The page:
The Poetry Sisters challenged us this month to create a dansa poem. I’d never heard of the form before, so I thought I would not participate. I got the tug when I read Mary Lee Hahn’s masterful response to the challenge. In our critique group meeting, she explained to us that once she got her repeated line, she built the poem around it. Sometimes writing a poem feels like solving a puzzle. Fitting words together to create a unified whole. The dansa has a definitive rhyme scheme, beginning with a quintrain of 5 lines and an AbbaA pattern. Quatrains of 4 lines with a bbaA rhyme scheme follow. The A signifies the repeated line. To me, the strength of the poem lies in that repeated line. I feel a sense of accomplishment having met this challenge.

photo by Margaret Simon
We released monarch butterflies this week.

Joyful Dansa

The world opens its heart in little joys:
Curl of new fingers wrap around old,
Butterfly wings born of gold,
Beads in a bag become her toys.
The world opens its heart in little joys.

A new interpretation of stories told,
Memory of small moments that you hold.
What you wrap in love is your choice.
The world opens its heart in little joys.

A letter becomes a word spoken bold.
Paper becomes a crane with each fold.
A cry becomes a song when you use your voice.
The world opens its heart in little joys. 

Margaret Simon, draft

Morning walks are getting darker and darker as the time changes, as the days shorten. Recently I have been sharing the dark with a few ghouls and goblins. There seem to be more Halloween decorations this year, and the bigger the better. Usually I post a photo of nature, so today is a bit of a digression. See where this photo may take you: an imaginary Halloween tale or a memory of one Halloween night. Post your own musings in the comments and encourage other writers with your responses. And always, thanks for being here.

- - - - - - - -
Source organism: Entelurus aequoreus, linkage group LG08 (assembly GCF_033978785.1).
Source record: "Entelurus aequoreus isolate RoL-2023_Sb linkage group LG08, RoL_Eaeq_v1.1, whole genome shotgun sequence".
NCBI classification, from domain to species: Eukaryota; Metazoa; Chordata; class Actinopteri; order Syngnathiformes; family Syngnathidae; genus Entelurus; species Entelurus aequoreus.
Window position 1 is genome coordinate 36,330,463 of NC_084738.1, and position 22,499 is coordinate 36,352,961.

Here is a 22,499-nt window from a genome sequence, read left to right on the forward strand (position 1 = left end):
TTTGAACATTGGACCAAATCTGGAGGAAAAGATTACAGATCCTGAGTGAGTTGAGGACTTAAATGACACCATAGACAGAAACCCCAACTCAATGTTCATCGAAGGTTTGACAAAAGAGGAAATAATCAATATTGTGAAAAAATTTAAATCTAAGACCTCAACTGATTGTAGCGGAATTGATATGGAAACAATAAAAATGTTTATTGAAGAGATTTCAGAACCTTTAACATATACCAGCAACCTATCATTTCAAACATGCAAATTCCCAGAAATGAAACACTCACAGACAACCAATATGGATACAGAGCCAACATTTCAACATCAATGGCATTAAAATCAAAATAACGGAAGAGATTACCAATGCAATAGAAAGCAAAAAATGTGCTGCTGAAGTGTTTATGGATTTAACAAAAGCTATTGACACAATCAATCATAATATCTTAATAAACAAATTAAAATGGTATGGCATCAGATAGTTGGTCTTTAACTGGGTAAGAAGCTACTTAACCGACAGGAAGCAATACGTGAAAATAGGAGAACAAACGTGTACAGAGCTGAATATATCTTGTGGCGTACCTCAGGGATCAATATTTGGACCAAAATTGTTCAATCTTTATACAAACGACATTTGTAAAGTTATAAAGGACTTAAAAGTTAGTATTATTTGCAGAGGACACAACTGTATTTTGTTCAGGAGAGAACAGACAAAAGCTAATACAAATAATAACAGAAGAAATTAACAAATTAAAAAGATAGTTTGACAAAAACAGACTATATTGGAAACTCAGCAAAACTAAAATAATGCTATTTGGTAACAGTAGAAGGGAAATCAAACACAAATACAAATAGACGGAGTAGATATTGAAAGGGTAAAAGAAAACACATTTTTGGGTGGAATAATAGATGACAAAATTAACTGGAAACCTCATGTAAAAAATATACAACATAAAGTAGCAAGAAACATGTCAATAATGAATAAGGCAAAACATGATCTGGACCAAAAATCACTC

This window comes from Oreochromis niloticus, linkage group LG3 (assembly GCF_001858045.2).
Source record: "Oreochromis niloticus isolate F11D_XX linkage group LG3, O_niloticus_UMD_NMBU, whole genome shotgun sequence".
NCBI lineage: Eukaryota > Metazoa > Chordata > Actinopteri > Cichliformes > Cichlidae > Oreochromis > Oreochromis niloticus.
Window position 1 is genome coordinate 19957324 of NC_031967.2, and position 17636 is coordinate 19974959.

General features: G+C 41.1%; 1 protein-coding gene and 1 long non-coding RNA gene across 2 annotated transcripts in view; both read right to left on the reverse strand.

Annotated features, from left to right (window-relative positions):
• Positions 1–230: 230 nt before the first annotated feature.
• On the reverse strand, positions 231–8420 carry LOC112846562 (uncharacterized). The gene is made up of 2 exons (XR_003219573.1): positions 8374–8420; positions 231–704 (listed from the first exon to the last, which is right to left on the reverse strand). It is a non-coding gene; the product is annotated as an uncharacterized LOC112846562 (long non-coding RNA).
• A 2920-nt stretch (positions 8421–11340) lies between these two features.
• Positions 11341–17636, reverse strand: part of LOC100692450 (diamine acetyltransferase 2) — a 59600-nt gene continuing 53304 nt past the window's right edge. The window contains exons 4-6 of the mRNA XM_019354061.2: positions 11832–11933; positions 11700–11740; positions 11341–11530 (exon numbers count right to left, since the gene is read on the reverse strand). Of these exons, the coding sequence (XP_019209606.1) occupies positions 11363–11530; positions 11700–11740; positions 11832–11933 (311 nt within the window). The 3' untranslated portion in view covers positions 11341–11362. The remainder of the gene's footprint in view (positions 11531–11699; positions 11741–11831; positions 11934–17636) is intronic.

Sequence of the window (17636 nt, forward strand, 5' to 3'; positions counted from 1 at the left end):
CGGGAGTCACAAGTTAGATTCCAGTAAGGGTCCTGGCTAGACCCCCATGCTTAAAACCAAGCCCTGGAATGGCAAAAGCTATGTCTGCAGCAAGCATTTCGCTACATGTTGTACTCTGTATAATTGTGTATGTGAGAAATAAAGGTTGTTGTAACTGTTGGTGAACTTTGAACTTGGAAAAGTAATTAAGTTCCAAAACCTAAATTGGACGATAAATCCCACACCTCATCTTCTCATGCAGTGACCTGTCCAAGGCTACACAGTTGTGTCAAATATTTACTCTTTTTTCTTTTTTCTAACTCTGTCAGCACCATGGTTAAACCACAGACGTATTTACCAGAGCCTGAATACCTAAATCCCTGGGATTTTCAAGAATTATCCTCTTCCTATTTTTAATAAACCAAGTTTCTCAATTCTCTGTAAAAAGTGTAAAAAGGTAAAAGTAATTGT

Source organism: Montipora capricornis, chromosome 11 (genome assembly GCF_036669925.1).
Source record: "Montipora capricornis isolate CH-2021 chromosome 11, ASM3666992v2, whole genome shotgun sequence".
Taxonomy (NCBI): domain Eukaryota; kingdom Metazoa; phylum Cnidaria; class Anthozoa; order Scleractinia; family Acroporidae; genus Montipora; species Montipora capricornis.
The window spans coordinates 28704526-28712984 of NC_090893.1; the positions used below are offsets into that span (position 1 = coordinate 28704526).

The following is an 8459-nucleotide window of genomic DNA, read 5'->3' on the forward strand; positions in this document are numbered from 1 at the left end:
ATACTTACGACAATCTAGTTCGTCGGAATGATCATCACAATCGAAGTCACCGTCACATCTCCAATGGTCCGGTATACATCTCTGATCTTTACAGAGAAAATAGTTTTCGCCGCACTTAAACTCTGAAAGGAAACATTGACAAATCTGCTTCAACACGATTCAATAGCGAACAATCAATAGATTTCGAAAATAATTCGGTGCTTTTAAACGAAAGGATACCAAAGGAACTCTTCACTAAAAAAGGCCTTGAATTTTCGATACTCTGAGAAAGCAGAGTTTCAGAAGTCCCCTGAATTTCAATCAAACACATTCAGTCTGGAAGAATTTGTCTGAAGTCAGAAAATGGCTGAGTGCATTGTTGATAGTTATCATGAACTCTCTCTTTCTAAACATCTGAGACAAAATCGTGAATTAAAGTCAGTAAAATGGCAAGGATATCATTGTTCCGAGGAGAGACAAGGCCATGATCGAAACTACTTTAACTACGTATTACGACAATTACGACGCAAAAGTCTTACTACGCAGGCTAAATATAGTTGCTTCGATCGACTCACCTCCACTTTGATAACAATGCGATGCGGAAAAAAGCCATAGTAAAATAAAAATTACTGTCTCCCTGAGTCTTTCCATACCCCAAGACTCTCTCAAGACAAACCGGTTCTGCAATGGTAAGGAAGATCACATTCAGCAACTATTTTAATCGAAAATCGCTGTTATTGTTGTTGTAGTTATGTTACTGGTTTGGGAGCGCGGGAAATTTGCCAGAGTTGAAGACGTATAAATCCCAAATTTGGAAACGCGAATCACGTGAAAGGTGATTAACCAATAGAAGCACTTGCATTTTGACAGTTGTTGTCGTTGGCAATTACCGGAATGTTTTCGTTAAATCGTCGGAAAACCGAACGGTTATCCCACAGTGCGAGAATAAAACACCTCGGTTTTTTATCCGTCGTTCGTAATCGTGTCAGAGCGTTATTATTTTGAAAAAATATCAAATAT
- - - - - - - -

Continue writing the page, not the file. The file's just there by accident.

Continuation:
Spiders the size of a child,
Jack-o-lanterns glow like the moon,
Dress up like a bumblebee,
Come join in the glee.
It’ll be Halloween soon!

Margaret Simon, draft

You park in the same spot.
You walk the same hall,
see the same faces, but one day,
a child opens her hands to show you
a butterfly, and suddenly,
you become a part of her wonder.

You invite her to go outside.
“Let’s find a flower to feed the butterfly.”
You open Google and take a photo.
Images pop up identifying the beautiful wings
as “Gulf fritillary or Passion butterfly.”

Other children gather round
and pass the gentle butterfly hand to hand.

In your mind, you know this is not a good sign.
The butterfly is not viable, yet one student squeals,
“I’ve never seen a butterfly so close up!”
Others whisper, “Wow!”
“It’s so soft!”

Wonder continues, grows, swells,
so the poor fritillary becomes a subject
to study, a specimen for children’s eyes.

You decide it’s an honor
to be known as the butterfly whisperer.

Poetry Friday gathering is with Bridget at wee words for wee ones.

Every year around the date of October 20th, the National Writing Project announces the Day on Writing along with the prompt, “Why I Write.” I avoid this question, mostly because it intimidates me. Who am I to say I am a writer? If I make that claim, will I be magically transported to the land of authors? Do I belong? Will I meet the standard? I’d rather stay in the closet. It’s easier to claim to be a teacher, a profession that has degrees behind it, credibility, and many years of service.

The problem is I want to write. I want to share my words with you. I want to connect with you through writing. The value in that connection is gold.

In my email inbox, I receive endless blogs and poems to read. I hesitate to delete them, so they build up, and the whole thing becomes unmanageable. However, I never know what may inspire me to write. One reliable set of prompts for me are Ethical ELA’s monthly Open Write. Each month we write together for 5 days. The prompts are written by people like me who juggle teaching and writing every day.